Named for General Zebulon Pike, Pike County was organized in 1814 by partitioning Wayne County to accommodate the settlers who had come from New York and New England in contrast to the usual German and English migrations from the south. Its rugged landscape extends the geographic features of the Appalachian chain but here the mountain ridges are bordered by the Delaware River. To the south, the river slices through Kittatinny Mountain at the so-called water gap. Like the rest of eastern Pennsylvania, it is the river that provided access and shaped the regional economy. The principal road (U.S. 209), the old state road to the north, paralleled the slow fall of the river, while the principal cross route (U.S. 6) is the site of an early ford and later bridges across the Delaware. Because Pike County is framed on the southeast and northeast by the great bend of the Delaware River and on the north and south by the Lackawaxen River and Bushkill Creek, it is Pennsylvania's county most formed by and of water.
The river provided the principal means of moving the hemlock and pine of the woodlands, making it the center of economic development in the early nineteenth century. The Northern Tourist (1879) reported that the region had “been a great lumbering region, but is now largely stripped of its trees. The towns that we pass … look like places that have seen their best days.” But the presence of the tour writer meant that the region had already found its future use as a vacation spot.
After the Civil War, Pike County along with adjacent Monroe County became central in the rediscovery of the American wilderness when its trout streams and woodlands attracted tourists, among them erstwhile dentist and chronicler of the already disappearing west, Zane Grey. His childhood haunts along the Lackawaxen were remembered in “A Day on the Delaware” (1902) for the “October colors of the hills and the old Delaware winding down from the mountains, and the purple asters blooming along the trails, the smoky Indian summer colors and the smell of pine.” It is an image that most who have shared the region's setting would recognize and appreciate.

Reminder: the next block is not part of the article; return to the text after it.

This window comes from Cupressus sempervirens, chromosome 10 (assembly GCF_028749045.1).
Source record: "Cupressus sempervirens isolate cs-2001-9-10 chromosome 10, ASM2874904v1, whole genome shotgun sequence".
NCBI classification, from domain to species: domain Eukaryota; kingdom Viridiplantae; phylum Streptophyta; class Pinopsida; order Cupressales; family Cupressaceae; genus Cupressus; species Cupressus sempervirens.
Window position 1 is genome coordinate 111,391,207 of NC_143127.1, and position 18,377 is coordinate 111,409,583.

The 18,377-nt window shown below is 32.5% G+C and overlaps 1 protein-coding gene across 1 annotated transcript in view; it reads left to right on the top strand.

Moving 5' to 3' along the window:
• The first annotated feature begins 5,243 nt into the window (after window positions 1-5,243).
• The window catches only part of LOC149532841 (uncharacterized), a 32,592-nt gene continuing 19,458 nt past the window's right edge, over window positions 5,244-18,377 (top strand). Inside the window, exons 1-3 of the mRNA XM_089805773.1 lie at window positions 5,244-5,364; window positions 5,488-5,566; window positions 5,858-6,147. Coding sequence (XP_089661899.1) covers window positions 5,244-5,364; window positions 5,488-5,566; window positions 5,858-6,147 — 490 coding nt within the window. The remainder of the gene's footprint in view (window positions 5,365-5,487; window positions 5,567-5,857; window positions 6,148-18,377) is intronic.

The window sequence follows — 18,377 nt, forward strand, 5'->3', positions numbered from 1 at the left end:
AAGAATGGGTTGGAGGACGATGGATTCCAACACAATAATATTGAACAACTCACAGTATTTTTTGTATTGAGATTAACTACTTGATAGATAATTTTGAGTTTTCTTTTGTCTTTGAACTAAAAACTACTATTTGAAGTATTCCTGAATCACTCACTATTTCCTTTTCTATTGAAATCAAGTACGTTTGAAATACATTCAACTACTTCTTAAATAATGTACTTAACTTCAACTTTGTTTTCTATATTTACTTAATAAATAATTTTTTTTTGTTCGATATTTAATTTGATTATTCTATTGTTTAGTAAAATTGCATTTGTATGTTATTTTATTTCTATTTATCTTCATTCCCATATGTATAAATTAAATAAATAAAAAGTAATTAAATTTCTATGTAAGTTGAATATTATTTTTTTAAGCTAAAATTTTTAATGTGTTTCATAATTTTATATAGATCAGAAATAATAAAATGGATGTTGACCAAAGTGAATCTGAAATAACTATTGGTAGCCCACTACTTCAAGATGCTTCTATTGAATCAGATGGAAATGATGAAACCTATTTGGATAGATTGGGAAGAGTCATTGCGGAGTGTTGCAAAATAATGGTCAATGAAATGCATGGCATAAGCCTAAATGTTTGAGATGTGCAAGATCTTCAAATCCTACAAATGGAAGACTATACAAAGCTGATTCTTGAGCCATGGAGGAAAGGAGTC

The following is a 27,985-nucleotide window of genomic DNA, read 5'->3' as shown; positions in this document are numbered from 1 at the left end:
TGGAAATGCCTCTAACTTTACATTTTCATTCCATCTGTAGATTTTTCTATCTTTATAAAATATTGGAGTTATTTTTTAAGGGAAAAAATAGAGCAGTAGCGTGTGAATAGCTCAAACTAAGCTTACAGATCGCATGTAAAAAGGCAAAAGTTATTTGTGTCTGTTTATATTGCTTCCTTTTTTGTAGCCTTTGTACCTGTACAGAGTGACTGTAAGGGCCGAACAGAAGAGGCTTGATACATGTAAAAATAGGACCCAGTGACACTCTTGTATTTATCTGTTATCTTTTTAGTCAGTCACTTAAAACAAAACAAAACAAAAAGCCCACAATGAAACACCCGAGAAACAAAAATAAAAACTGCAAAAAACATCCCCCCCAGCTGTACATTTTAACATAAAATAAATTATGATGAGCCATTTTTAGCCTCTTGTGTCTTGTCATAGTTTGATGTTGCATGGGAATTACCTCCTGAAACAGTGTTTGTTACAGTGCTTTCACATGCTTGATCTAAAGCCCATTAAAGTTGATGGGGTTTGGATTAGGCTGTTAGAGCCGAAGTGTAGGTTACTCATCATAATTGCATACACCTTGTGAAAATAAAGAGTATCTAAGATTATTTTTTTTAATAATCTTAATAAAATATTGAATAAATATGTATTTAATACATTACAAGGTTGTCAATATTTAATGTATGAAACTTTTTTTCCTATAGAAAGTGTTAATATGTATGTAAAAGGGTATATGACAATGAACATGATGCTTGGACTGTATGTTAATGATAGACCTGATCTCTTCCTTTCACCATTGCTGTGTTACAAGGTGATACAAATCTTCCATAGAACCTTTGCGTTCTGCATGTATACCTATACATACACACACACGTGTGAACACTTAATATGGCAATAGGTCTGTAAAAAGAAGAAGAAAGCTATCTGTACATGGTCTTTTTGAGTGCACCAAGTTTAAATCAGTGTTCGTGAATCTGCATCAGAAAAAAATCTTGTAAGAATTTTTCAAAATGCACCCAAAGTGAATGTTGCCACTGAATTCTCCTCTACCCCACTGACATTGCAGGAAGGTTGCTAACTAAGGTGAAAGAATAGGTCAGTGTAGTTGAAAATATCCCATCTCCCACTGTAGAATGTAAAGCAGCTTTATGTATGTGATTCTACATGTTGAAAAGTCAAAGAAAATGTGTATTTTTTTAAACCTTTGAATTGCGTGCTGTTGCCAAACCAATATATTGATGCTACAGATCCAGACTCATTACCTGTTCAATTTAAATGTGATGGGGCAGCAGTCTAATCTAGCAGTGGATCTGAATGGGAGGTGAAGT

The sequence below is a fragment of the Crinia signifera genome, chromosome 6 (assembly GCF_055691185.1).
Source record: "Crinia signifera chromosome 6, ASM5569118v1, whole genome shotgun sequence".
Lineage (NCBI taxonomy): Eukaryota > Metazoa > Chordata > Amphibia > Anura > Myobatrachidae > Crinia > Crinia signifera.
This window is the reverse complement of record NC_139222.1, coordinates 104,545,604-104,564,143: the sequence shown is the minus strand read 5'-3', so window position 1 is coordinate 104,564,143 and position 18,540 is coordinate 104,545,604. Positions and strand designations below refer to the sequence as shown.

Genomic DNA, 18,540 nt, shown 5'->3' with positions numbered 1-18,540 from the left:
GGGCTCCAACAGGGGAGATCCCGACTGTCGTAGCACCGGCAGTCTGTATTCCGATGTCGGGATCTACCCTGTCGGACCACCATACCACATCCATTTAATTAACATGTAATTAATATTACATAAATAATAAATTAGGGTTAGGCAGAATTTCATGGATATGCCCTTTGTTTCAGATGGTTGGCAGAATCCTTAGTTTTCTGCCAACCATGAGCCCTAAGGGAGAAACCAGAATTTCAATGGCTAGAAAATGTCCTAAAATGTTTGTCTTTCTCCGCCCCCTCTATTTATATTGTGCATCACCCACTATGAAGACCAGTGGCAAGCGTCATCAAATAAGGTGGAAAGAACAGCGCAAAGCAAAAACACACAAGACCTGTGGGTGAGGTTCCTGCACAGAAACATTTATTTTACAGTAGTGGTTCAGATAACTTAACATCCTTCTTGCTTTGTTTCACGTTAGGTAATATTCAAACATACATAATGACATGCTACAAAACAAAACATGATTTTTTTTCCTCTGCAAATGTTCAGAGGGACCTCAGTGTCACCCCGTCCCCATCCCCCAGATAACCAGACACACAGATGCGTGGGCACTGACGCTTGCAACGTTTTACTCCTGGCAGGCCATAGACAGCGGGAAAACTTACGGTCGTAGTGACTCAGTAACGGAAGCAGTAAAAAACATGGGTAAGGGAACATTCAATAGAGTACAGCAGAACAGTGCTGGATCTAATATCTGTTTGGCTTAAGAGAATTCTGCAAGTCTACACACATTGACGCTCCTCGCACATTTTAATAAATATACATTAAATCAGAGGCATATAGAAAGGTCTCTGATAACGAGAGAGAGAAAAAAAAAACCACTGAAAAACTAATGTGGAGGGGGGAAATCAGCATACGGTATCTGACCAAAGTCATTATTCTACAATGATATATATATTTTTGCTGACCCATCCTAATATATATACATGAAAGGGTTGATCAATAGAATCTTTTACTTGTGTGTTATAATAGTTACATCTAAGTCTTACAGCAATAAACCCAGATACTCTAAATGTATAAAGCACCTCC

The future county seat, Milford, was laid out in 1793 as a variant on the Pennsylvania grid plan with wide streets and secondary alleys and a center square. The first settlers had arrived more than a half century before to take advantage of the numerous waterways that could be harnessed for mills. Milford's name, while based on an English town, was also an advertisement for its water-powered industry and the fords across the upper Delaware. More than any other community in the region, it shows the area's architectural evolution from early New England–influenced frame buildings to the splendid high-style New York City architect–designed buildings that commemorate the Pinchot family ( PI7, PI8, PI10). Most of Pike County's other places of architectural note relate to the region's resort period after the Civil War when railroads made the region accessible and again in the twentieth century when high-speed roads opened it to the car. The greatest change in the region occurred in the 1960s when the federal government's response to the great floods of 1955 was the proposed creation of the Tocks Island Dam that would have made a vast lake of the upper Delaware River (see PI1).
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